23 reviews
2010 Jeep Wrangler
2010 Jeep Wrangler
Available Price Range $13,817-$26,241 Trims3 Combined MPG 17 Seats 4

Our Take on the 2010 Jeep Wrangler

Our Take

This off-roader emphasizes rock-crawling over highway comfort, and when it comes to hardcore trailblazing, it's rarely matched. Trim levels include the Sport, Sahara and Rubicon, as well as the four-door Unlimited. Competitors include the Nissan Xterra and Toyota FJ Cruiser. The Wrangler was... Read Full Report

What We Don't Like

  • Ride quality
  • Unrefined handling
  • Highway noise
  • Seat comfort
  • Reliability
  • Side airbags not standard

Notable Features

  • Soft-top easier to operate
  • New Islander and Mountain editions
  • Standard four-wheel drive
  • Available four-door Wrangler Unlimited
  • Standard V-6
  • Available heavy-duty off-road suspension

Reviews

Our Expert Reviews

The Wrangler is to Jeep what bananas are to Chiquita, and that's something Chrysler's latest owner, Italian automaker Fiat, has said it won't meddle with. That's probably a good thing. Short of a few luxury models, no other SUVs can boast the Wrangler's off-road chops, and not one can match its outdoorsy versatility. But the other shoe always drops — and in this ... Read full review for the 2010 Jeep Wrangler

Read All Expert Reviews

Consumer Reviews

4.5

Average based on 23 reviews

Write a Review

Jeep is the best

by doc1120 from South Dakota, Black Hills on June 25, 2010

I own a 2010 Wrangler Islander Edition. This is the 5th Wrangler I have owned and I will continue to own Wranglers. This is my daily driver and I find it to be comfortable and reliable. The mileage is... Read Full Review

3 Trims Available

A trim is a style of a vehicle model. Each higher trim has different or upgraded features from the previous trim along with a price increase. Learn more about trims

Trims Explained

When talking about cars, “trims” is a way of differentiating between different versions of the same model. Typically, most start with a no-frills, or “base” trim, and as features are added, or a different engine, drivetrain (gas vs. hybrid, for example) or transmission are included, trim names change and prices go up.


It’s important to carefully check the trims of the car you’re interested in to make sure that you’re getting the features you want, or that you’re not overpaying for features you don’t want.

Safety

Crash-Test Reports

IIHS Ratings

Based on Jeep Wrangler Rubicon

Head Restraints and Seats
M
Moderate overlap front
G
Side
P

IIHS Ratings

Based on Jeep Wrangler Rubicon

G Good
A Acceptable
M Marginal
P Poor

Head Restraints and Seats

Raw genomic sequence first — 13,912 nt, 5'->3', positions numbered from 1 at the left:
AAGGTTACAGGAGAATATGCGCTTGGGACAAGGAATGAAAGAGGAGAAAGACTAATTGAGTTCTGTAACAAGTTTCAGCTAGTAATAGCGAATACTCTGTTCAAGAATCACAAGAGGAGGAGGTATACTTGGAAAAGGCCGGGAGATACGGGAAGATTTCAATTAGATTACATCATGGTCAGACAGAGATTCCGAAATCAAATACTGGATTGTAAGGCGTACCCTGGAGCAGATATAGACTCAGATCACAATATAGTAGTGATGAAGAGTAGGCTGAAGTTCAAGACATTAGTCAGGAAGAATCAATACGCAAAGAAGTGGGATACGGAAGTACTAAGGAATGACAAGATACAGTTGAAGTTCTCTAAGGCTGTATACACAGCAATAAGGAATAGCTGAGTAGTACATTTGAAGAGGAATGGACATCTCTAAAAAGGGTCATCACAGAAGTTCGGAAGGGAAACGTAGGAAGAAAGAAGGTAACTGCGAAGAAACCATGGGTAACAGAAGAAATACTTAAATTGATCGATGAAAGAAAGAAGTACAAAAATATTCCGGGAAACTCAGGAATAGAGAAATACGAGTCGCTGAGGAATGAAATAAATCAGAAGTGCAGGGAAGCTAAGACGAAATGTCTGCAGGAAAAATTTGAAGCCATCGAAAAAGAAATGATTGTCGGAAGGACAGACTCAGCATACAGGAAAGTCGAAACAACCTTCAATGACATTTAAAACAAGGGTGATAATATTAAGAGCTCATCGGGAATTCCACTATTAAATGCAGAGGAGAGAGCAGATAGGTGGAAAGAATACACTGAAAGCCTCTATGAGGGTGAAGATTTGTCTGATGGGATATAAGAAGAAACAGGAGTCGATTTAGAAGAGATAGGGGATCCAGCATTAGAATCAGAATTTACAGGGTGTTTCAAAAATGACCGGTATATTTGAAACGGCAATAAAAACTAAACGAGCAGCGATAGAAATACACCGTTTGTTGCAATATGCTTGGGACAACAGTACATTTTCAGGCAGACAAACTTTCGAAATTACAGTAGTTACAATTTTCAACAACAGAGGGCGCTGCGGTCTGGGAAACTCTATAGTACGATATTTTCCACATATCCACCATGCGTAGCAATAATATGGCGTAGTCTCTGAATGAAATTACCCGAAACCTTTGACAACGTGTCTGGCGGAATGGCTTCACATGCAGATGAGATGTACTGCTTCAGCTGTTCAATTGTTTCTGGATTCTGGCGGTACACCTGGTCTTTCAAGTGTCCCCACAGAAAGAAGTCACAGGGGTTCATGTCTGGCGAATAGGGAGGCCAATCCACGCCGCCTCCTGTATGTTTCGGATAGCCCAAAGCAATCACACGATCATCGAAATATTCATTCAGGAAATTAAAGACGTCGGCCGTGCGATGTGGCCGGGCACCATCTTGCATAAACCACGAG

Dynamic Rating
M
Overall Rear
M
Seat Head/Restraint Geometry
A

Moderate overlap front

Chest
G
Head/Neck
A
Left Leg/Foot
G
Overall Front
G
Restraints
G
Right Leg/Foot
G
Structure/safety cage
G

Side

Driver Head Protection
G
Driver Head and Neck
G
Driver Pelvis/Leg
M
Driver Torso
P
Overall Side
P
Rear Passenger Head Protection
G
Rear Passenger Head and Neck
G
Rear Passenger Pelvis/Leg
G
Rear Passenger Torso
G
Structure/safety cage
A
Insurance Institute for Highway Safety (IIHS) is a nonprofit research and communications organization funded by auto insurers. IIHS rates vehicles good, acceptable, marginal or poor based on performance in high-speed front and side crash tests. IIHS also evaluates seat/head restraints for protection against neck injuries in rear impacts.

NHTSA Ratings

Based on Jeep Wrangler Rubicon

Overall Rollover Rating

NHTSA Ratings

Based on Jeep Wrangler Rubicon

Overall Rollover Rating
Driver's
Passenger's
National Highway Traffic Safety Administration (NHTSA) is part of the U.S. Department of Transportation. NHTSA provides vehicle safety information such as front- and side-crash ratings and rollover ratings. Vehicles are rated using a star rating system from 1-5 stars, with 5 being the highest.

Recalls

Great news! There are currently no known recalls on 2010 Jeep Wrangler.


Warranty Coverage

Bumper-to-Bumper

36mo/36,000mi

Powertrain

60mo/100,000mi

Roadside Assistance Coverage

36mo/36,000mi

What you should get in your warranty can be confusing. Make sure you are informed.

Learn More About Warranties

Warranties Explained

Bumper-to-Bumper

Often called a basic warranty or new-vehicle warranty, a bumper-to-bumper policy covers components like air conditioning, audio systems, vehicle sensors, fuel systems and major electrical components. Most policies exclude regular maintenance like fluid top offs and oil changes, but a few brands have separate free-maintenance provisions, and those that do offer them is slowly rising. Bumper-to-bumper warranties typically expire faster than powertrain warranties.

Powertrain

Don't be misled a 10-year or 100,000-mile powertrain warranty doesn't promise a decade of free repairs for your car. It typically covers just the engine and transmission, along with any other moving parts that lead to the wheels, like the driveshaft and constant velocity joints. Some automakers also bundle seat belts and airbags into their powertrain warranties. With a few exceptions, powertrain warranties don't cover regular maintenance like engine tuneups and tire rotations.

Roadside Assistance

Some automakers include roadside assistance with their bumper-to-bumper or powertrain warranties, while others have separate policies. These programs cover anything from flat-tire changes and locksmith services to jump-starts and towing. Few reimburse incidental costs like motel rooms (if you have to wait for repairs).

Free Scheduled Maintenance

Some automakers include free scheduled maintenance for items such as oil changes, air filters and tire rotations. Some include consumables including brake pads and windshield wipers; others do not. They are typically for the first couple of years of ownership of a new car.

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